His neighbours told Heute that they were woken up by a loud explosion at 1.30am on Tuesday as police blew open the door to his flat at a community housing block.

Who was killed?
Two men and two women, all civilians, were killed in the attack.

The victims were “an elderly man an elderly woman, a young male passerby and a waitress”, said Chancellor Sebastian Kurz.

At least 23 people were injured. The injuries included gunshot wounds, stab wounds and cuts.

Three were fighting for their lives in hospital. Ten others were being treated and 10 have been released.

A 28-year-old police officer was seriously injured, but his condition was not life-threatening, officials said.

Mr Kurz said: “The attack yesterday was clearly an Islamic terror attack. This is not a conflict between Christians and Muslims or between Austrians and migrants.

“No, this is a fight between the many people who believe in peace and the few (who oppose it). It is a fight between civilisation and barbarism.”

Who are police looking for?
A huge operation involving 1,000 officers is underway to find potential accomplices.

There were fears at least one additional gunman was on the run.

Special forces from neighbouring countries were helping in the operation and reinforcements had been called in from neighbouring Austrian states. German stepped up checks at its border with Austria.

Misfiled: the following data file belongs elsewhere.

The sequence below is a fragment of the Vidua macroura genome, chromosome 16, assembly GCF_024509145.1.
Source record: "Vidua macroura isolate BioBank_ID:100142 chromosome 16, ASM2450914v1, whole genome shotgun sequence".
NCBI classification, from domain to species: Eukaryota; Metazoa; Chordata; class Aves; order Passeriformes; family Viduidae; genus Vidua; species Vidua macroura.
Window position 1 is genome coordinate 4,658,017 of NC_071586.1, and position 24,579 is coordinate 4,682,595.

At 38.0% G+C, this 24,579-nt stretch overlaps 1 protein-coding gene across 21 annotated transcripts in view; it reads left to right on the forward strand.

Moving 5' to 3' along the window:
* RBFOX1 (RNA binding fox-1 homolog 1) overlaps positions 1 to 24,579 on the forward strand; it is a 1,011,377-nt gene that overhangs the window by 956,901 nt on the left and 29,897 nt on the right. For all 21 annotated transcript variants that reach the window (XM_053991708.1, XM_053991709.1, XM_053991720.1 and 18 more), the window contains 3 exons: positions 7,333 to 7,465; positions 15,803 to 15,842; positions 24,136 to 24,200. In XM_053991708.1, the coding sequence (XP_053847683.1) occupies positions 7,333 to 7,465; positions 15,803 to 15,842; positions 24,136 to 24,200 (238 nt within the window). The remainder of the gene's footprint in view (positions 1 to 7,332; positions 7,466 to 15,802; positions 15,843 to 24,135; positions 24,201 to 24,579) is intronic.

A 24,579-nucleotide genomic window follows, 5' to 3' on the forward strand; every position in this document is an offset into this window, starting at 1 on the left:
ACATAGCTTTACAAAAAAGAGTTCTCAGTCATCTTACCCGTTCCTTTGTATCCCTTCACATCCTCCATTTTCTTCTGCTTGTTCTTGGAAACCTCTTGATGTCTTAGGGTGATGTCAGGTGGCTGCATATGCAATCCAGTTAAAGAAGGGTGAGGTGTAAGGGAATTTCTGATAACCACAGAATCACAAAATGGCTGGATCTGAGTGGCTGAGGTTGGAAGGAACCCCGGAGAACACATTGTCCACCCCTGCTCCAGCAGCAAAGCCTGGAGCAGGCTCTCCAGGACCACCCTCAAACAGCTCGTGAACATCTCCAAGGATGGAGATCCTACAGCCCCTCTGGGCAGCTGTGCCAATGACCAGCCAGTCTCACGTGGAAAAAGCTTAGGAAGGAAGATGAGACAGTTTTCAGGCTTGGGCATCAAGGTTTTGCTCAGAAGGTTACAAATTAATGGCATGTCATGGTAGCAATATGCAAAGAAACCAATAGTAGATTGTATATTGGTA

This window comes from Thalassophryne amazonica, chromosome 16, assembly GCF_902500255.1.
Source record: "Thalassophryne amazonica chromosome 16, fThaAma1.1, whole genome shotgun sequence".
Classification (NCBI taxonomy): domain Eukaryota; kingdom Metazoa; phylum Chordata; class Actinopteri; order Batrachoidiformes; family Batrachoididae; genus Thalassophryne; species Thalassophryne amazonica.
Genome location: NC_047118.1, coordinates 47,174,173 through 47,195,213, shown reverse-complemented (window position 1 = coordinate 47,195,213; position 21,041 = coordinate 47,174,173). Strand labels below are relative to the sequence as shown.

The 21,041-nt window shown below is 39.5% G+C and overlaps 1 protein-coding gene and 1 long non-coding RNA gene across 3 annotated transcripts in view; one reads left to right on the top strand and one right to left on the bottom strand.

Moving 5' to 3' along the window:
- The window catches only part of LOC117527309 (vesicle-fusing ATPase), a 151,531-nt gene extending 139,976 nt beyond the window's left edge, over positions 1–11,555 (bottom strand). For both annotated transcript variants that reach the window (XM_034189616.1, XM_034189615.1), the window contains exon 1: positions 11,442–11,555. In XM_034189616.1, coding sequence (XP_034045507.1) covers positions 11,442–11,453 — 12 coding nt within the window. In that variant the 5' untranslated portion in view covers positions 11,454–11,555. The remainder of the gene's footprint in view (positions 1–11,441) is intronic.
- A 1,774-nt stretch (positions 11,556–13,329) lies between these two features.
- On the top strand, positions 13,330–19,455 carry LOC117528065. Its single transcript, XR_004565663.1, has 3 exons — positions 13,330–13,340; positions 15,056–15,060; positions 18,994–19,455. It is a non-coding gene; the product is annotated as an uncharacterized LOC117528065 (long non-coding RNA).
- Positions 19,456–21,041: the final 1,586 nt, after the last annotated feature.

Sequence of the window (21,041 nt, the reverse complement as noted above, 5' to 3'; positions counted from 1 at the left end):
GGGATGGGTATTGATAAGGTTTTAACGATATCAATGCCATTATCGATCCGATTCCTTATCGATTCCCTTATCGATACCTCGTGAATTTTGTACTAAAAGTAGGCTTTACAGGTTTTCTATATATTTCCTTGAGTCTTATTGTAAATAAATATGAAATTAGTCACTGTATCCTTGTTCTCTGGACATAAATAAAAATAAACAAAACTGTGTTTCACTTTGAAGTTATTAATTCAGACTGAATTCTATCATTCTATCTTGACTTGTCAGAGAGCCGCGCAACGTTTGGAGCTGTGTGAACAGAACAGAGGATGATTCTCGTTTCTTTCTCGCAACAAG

On Monday night, Mr Kurz said there were “several suspects”.

He pledged in a televised address on Tuesday to “hunt down the perpetrators and those who stand behind them”.

It is understood that at least 14 people have been arrested, including two in St Poelten, a city about 35 miles west of Vienna.

The youngest was aged 16.

At least 18 properties, including the dead gunman’s flat, were being searched.

The army was guarding sensitive sites in the capital to free up police for the operation.

How did the terrorist obtain the AK-47?
A report by Heute claims the terrorist bought the AK-47 and ammunition for it in neighbouring Slovakia.

The report claims the man and a friend travelled to Slovakia in mid-July to buy ammunition for the automatic rifle, suggesting the attack had been planned for months.

What should Vienna residents do?
Mr Nehammer urged Vienna residents to stay off the streets.

All synagogues in Austria have closed as a precaution, as well as schools in Vienna.

Police sealed off much of the historic centre of the city, urging the public to shelter in place.

Many sought refuge in bars and hotels, while public transport throughout the old town was shut down and police scoured the city.

Austria’s government has declared three days of mourning.

The capital had been spared the kind of deadly militant attacks that have struck Paris, London, Berlin and Brussels, among others, in recent years.

The massacre in Vienna came after a series of deadly terror attacks in France last month.